Panasonic Lumix DMC-FX550 Review
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The Panasonic Lumix DMC-FX550 (also known as the DMC-FX580 in the USA) is a new touch-screen digital camera. Offering a large 3.0-inch LCD screen, the 12.1 megapixel FX550 combines touch screen operation with standard cursor key control. Other key features of the Panasonic FX 550 include a 25-125mm 5x zoom lens, HD video at 1280 x 720 pixels, manual adjustment of the aperture, new Venus Engine V processing engine and improved Intelligent Auto mode. Available in black or silver, the Panasonic Lumix DMC-FX55 retails for £299 in the UK and $399.95 in the US.
Ease of Use
Looking for a small yet robustly built compact to pack with your holiday gear this summer? Panasonic's Lumix range of digital compacts has of late delivered one of the most consistent and reliable performances in the industry. So we expect nothing less from its latest incarnation in the shape of the 12.1 effective megapixel DMC-FX550 - again bolting a user-friendly ethos onto a class-leading feature set.
Though the brushed metal faceplate is an attractive feature, the Panasonic Lumix DMC-FX550's design is distinctly boxy, traditional even. It's no match in the style stakes for recent efforts from Sony and Canon in the Cyber-shot and IXUS ranges respectively, but it does feel reassuringly solid at 167g without accessories and well made too when gripped in the palm. This goes some way toward justifying its premium level price tag of £294 in the UK.
Where the FX550 breaks with convention (at least as far as Panasonic is concerned) is in its implementation of a 3-inch, 230k-dot touch screen at the rear. Yet it can't seem to go the whole hog. Unlike, say, Sony's new T900 or identically priced T90, the Panasonic still features a side panel of physical buttons and controls that fall readily under the thumb. It's a surprise to find that these are as numerous and comprehensive as you'd expect to find on a compact without touch operation.
The screen also self adjusts brightness dependant on ambient light conditions with, says Panasonic, 11 available settings for it to choose from. On board is the fifth incarnation of Panasonic's Venus Engine claimed to have sped up processing up to 2.4x its predecessor. Not that you'd notice as its operational performance is on a par with, and certainly no better, than recent rivals such as Sony's T90.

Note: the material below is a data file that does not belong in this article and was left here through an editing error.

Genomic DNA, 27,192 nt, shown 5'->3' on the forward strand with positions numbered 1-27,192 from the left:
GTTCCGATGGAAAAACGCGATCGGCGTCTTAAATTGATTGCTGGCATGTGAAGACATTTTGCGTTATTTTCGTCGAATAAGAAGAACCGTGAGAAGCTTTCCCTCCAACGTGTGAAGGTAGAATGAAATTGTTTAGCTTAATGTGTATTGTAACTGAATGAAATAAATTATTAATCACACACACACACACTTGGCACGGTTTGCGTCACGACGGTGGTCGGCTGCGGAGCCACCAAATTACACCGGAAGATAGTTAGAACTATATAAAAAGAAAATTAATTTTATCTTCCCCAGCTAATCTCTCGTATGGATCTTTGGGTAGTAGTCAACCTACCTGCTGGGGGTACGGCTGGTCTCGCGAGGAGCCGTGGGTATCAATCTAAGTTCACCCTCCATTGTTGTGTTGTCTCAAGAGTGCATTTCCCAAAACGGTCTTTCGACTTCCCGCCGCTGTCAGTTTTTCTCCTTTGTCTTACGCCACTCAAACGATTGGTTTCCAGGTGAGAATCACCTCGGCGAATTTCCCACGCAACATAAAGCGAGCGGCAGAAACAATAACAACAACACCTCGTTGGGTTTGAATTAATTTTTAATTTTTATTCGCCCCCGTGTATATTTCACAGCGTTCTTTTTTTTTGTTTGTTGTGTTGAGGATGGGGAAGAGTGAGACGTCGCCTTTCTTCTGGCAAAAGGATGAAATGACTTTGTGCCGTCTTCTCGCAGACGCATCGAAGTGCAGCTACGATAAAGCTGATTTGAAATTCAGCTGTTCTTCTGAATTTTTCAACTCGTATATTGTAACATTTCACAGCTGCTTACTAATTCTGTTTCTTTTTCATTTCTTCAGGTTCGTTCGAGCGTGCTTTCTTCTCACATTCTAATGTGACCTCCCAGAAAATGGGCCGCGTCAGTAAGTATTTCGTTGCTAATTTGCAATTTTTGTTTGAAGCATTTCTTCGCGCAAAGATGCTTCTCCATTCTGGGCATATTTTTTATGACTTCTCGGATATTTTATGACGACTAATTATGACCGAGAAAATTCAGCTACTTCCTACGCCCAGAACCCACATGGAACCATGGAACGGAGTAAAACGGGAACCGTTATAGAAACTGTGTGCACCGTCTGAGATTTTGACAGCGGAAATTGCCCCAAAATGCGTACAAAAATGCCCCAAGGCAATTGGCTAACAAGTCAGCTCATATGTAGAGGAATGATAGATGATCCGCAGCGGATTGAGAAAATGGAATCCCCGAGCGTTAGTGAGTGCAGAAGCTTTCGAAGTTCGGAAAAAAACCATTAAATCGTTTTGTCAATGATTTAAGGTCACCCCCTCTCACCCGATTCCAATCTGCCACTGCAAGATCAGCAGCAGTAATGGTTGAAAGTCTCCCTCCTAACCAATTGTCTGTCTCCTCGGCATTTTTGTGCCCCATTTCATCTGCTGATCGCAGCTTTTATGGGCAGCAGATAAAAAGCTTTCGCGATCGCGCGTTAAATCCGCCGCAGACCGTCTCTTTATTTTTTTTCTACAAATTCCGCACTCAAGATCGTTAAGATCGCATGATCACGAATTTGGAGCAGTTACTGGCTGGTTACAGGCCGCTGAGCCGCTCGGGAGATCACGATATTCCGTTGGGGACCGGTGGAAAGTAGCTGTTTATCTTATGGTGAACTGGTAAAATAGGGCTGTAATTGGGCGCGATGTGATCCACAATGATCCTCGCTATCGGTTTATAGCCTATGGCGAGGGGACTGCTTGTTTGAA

The Panasonic Lumix DMC-FX550 again features Leica branded optics and here a 5x optical zoom, starting at an ultra wide angle 25mm and stretching to an equivalent 125mm (in 35mm terms) at the telephoto end. Not bad given the camera is just 21.9mm deep. As expected, optical image stabilisation is on board to help prevent image blur resulting from camera shake when shooting handheld at the extremities of the zoom, or in low light. To avoid the use of flash in such circumstances, the camera's slight sensitivity range runs from a manually selectable ISO 80 to ISO 1600, though an auto High Sensitivity mode (selected from among the on-board scene options) cherry picks settings for the user between ISO 1600 and a new maximum of ISO 6400.
As this is 2009, this latest Lumix also features High Definition movie recording, replay-able in QuickTime on your desktop, though at a resolution of 1280x720 pixels rather than a Full HD 1920x1080. Still, frame rate is a smooth 30fps, and the user has the choice of downgrading to 848x480, 640x480 or 320x240 pixels in order to fit more (memory hungry) footage onto SD or SDHC card, the length of each video hindered only by the space available for it.
Removable media is an optional extra, with a 40MB internal capacity as a fall back. Likewise optional, sadly, is the component cable required to hook the camera up directly to an HD TV. Disappointing also is that use of the optical zoom is not possible when shooting movies. It merely stays put in the position you left it in before starting to film.